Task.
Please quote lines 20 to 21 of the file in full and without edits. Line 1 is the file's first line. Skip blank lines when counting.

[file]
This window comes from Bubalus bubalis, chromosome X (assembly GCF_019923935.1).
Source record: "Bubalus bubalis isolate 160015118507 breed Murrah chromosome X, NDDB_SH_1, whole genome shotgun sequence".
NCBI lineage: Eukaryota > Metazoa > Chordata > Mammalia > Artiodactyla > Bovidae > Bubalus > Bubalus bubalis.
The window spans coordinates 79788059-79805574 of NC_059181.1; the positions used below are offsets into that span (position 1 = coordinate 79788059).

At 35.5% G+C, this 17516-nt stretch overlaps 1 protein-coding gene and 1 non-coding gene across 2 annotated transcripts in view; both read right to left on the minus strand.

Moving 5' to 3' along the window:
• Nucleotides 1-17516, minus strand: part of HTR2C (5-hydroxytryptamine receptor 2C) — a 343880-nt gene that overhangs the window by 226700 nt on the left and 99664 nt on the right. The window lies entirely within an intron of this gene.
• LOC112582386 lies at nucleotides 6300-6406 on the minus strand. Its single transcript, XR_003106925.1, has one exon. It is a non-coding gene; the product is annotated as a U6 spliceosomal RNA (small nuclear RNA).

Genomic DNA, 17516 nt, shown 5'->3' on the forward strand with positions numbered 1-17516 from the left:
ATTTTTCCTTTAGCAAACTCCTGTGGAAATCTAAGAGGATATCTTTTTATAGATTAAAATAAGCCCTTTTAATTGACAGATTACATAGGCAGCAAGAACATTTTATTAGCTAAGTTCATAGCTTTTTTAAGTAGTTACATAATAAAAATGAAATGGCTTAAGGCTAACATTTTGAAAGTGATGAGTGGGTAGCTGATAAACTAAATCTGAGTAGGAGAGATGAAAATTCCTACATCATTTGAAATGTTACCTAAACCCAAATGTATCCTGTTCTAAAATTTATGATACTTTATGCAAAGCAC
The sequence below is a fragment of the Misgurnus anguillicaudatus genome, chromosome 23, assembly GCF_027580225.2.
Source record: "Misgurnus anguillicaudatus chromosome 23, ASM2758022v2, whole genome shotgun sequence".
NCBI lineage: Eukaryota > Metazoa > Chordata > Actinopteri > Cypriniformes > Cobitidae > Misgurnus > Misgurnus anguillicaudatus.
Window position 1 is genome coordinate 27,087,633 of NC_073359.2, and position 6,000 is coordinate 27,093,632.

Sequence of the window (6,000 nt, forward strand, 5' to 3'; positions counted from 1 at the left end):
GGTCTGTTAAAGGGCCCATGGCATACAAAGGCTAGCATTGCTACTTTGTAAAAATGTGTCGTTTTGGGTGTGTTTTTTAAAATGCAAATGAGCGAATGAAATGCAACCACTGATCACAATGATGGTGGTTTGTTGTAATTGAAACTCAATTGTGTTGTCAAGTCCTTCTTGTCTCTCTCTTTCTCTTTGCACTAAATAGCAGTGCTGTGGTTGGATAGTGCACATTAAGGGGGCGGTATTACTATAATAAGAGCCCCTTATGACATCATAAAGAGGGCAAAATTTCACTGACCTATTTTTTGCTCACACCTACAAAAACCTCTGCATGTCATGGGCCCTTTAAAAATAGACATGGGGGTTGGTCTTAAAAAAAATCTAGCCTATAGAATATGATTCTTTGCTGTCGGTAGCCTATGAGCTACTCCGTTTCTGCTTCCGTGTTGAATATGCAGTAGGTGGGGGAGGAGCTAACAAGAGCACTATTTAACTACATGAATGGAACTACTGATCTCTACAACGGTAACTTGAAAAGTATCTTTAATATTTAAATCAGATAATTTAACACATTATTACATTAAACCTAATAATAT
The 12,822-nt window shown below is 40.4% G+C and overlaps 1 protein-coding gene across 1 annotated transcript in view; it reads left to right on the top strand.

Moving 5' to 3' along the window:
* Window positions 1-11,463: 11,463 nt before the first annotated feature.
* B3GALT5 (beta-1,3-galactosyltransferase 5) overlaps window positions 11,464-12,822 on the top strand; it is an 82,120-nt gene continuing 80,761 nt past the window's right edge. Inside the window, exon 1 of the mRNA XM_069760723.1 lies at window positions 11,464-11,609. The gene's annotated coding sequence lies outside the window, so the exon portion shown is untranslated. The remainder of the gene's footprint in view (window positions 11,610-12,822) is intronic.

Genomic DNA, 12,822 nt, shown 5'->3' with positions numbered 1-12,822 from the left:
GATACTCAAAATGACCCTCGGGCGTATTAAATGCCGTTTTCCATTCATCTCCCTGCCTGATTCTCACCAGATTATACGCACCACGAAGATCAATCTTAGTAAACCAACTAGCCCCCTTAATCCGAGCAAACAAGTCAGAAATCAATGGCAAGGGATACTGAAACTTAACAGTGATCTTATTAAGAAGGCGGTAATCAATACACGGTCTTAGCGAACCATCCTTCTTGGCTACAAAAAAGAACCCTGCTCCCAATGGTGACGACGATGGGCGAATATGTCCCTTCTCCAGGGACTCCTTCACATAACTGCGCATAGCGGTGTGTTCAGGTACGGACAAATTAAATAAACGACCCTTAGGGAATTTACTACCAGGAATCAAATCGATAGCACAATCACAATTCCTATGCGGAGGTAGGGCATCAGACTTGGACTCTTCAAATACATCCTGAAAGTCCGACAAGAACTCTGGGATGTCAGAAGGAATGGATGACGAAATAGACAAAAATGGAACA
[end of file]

* B3GALT5 (beta-1,3-galactosyltransferase 5) overlaps window positions 11,464-12,822 on the top strand; it is an 82,120-nt gene continuing 80,761 nt past the window's right edge. Inside the window, exon 1 of the mRNA XM_069760723.1 lies at window positions 11,464-11,609. The gene's annotated coding sequence lies outside the window, so the exon portion shown is untranslated. The remainder of the gene's footprint in view (window positions 11,610-12,822) is intronic.

Genomic DNA, 12,822 nt, shown 5'->3' with positions numbered 1-12,822 from the left: